(Adds comment from Carl Icahn)
By Jim Finkle
BOSTON, Jan 16 (Reuters) - Oracle Corp ORCL.O, the world’s third-largest software maker, won a three-month-long campaign to buy BEA Systems Inc BEAS.O by raising its bid for the company by 14 percent to $8.5 billion.
Icahn and BEA’s board initially rejected Oracle, saying it undervalued the company, but no other buyers emerged even as BEA’s investment bank, Goldman Sachs, solicited bids from other software makers.
BEA’s largest shareholder, activist investor Carl Icahn, said he helped broker the deal over the weekend, bringing the two sides together in a bid to resolve one of last year’s highest-profile corporate takeover battles. The companies announced on Wednesday that they have reached a deal.
“The two sides were not talking to each other...They were like oil and water,” Icahn, who owns nearly 13 percent of BEA, told Reuters in an interview. “I was very instrumental.”
The billionaire investor said the key negotiations occurred on Sunday afternoon and continued overnight, adding that much progress was made during halftime of the playoff football game between the New York Giants and Dallas Cowboys.
The price that BEA finally agreed to, $19.375 per share in cash, is a compromise between the $17 that Oracle offered in October and the $21 that BEA had demanded.
“It’s a fair price,” said Trip Chowdhry, analyst at Global Equities Research.
Shares of BEA rose 18.8 percent to $18.51 on the Nasdaq, while Oracle shares rose 2.72 percent to $21.89.
BEA makes “middleware,” which helps business computer systems interact with each other, allowing companies to integrate computer systems running on software that was not originally developed to communicate with each other.
Oracle already sells similar products, but analysts say BEA’s Weblogic and International Business Machines Corp’s (IBM.N) WebSphere application servers are generally considered to be the standards among this type of integration software.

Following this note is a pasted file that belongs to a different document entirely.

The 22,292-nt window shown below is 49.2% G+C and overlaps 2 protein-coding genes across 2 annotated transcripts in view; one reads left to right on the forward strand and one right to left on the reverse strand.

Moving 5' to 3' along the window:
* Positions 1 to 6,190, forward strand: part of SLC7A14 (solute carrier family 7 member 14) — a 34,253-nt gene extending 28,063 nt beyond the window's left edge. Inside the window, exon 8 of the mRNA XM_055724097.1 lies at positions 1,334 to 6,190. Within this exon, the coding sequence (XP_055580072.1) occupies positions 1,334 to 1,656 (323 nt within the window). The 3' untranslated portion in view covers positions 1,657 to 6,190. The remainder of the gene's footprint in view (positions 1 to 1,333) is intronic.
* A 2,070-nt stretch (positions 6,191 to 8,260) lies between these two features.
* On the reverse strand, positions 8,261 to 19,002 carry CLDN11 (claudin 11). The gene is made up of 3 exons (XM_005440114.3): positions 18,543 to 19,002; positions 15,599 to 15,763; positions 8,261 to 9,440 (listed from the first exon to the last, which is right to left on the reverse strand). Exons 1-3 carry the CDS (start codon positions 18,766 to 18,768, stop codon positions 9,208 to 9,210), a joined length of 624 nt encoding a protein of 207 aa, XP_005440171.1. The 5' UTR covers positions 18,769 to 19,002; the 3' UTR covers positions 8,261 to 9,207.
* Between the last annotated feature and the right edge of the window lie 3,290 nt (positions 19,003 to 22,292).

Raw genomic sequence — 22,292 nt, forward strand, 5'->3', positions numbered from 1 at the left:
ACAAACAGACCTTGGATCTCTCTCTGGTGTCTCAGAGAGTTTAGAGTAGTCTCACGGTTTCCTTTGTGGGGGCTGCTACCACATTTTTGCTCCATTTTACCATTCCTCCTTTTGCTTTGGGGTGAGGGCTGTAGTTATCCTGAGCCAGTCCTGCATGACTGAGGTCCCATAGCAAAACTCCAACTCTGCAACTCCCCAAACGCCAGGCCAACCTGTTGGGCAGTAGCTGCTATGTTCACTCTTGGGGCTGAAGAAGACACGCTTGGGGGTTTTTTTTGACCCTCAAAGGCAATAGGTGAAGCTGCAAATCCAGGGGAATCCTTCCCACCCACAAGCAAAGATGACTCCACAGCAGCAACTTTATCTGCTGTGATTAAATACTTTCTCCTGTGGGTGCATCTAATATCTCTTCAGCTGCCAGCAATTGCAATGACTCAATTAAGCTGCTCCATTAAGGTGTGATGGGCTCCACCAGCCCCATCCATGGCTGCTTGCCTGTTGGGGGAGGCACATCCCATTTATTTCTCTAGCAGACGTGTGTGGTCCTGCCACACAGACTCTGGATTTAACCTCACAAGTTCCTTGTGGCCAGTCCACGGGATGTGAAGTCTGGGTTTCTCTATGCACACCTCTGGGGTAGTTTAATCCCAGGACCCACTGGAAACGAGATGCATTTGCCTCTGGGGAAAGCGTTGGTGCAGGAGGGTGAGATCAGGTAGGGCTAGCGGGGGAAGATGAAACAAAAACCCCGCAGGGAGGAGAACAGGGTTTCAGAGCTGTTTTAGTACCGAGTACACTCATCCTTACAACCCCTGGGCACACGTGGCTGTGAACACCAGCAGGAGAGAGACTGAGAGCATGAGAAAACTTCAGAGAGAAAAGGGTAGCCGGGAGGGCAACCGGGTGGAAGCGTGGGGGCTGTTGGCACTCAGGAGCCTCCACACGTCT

“BEA sells some great glue, and everyone needs glue,” said Eric Johnson, director of the Center for Digital Strategies at the Tuck School of Business at Dartmouth.
Oracle said the deal, valued at $7.2 billion net of cash on hand of $1.3 billion, would increase its adjusted earnings per share by at least 1 cent to 2 cents in the first full year after closing, which is expected in mid-2008.
Analysts said the acquisition could also give Oracle an edge in sales of business-management software, a market in which Oracle is the second-largest player after SAP (SAPG.DE).
BEA’s brand name and expertise in integration software could help Oracle win business over SAP, said Nucleus Research analyst David O‘Connell.
“This brings Oracle’s integration expertise up a couple of competitive notches,” he said. “SAP is notorious for lengthy and unpredictable deployments. The better you can integrate, the better you can deploy.”
Icahn started accumulating shares in BEA in August, when the stock traded as low as $11.02. He called on the board to put BEA up for sale, saying a bigger technology company would be able to boost revenue and profit.
Icahn had said that BEA was not worth as much to shareholders as a stand-alone entity as it would be to shareholders of a potential acquirer.
Jefferies & Co analyst Katherine Egbert said Icahn’s argument particularly rings true given signs the United States may be heading into a recession.
“In a recession, it is harder for smaller companies to compete,” Egbert said. (Additional reporting by Tiffany Wu and Dane Hamilton in New York; editing by Mark Porter/Leslie Gevirtz)